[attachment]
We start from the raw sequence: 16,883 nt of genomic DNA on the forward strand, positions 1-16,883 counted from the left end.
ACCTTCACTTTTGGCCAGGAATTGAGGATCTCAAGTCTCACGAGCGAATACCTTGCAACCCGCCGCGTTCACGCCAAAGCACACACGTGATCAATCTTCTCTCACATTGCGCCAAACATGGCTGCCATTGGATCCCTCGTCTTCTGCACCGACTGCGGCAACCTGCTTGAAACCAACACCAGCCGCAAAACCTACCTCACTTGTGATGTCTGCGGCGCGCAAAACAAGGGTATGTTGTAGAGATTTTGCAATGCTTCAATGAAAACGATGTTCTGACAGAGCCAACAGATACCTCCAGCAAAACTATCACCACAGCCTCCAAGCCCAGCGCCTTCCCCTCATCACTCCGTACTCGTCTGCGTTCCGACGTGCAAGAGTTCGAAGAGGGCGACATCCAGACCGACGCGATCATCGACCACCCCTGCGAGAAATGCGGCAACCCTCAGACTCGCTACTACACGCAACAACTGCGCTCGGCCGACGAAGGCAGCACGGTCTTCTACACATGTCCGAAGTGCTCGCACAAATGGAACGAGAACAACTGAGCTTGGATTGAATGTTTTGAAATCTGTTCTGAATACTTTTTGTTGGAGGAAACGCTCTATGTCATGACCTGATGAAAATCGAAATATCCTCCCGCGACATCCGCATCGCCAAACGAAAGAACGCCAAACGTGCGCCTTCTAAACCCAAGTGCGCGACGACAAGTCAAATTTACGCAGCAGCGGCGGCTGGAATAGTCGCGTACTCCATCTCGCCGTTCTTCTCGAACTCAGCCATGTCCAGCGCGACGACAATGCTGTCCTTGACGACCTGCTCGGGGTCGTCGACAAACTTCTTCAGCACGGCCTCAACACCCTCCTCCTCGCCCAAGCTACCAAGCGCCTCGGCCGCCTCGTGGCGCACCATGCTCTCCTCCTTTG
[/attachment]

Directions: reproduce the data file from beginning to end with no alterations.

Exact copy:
We start from the raw sequence: 16,883 nt of genomic DNA on the forward strand, positions 1-16,883 counted from the left end.
ACCTTCACTTTTGGCCAGGAATTGAGGATCTCAAGTCTCACGAGCGAATACCTTGCAACCCGCCGCGTTCACGCCAAAGCACACACGTGATCAATCTTCTCTCACATTGCGCCAAACATGGCTGCCATTGGATCCCTCGTCTTCTGCACCGACTGCGGCAACCTGCTTGAAACCAACACCAGCCGCAAAACCTACCTCACTTGTGATGTCTGCGGCGCGCAAAACAAGGGTATGTTGTAGAGATTTTGCAATGCTTCAATGAAAACGATGTTCTGACAGAGCCAACAGATACCTCCAGCAAAACTATCACCACAGCCTCCAAGCCCAGCGCCTTCCCCTCATCACTCCGTACTCGTCTGCGTTCCGACGTGCAAGAGTTCGAAGAGGGCGACATCCAGACCGACGCGATCATCGACCACCCCTGCGAGAAATGCGGCAACCCTCAGACTCGCTACTACACGCAACAACTGCGCTCGGCCGACGAAGGCAGCACGGTCTTCTACACATGTCCGAAGTGCTCGCACAAATGGAACGAGAACAACTGAGCTTGGATTGAATGTTTTGAAATCTGTTCTGAATACTTTTTGTTGGAGGAAACGCTCTATGTCATGACCTGATGAAAATCGAAATATCCTCCCGCGACATCCGCATCGCCAAACGAAAGAACGCCAAACGTGCGCCTTCTAAACCCAAGTGCGCGACGACAAGTCAAATTTACGCAGCAGCGGCGGCTGGAATAGTCGCGTACTCCATCTCGCCGTTCTTCTCGAACTCAGCCATGTCCAGCGCGACGACAATGCTGTCCTTGACGACCTGCTCGGGGTCGTCGACAAACTTCTTCAGCACGGCCTCAACACCCTCCTCCTCGCCCAAGCTACCAAGCGCCTCGGCCGCCTCGTGGCGCACCATGCTCTCCTCCTTTG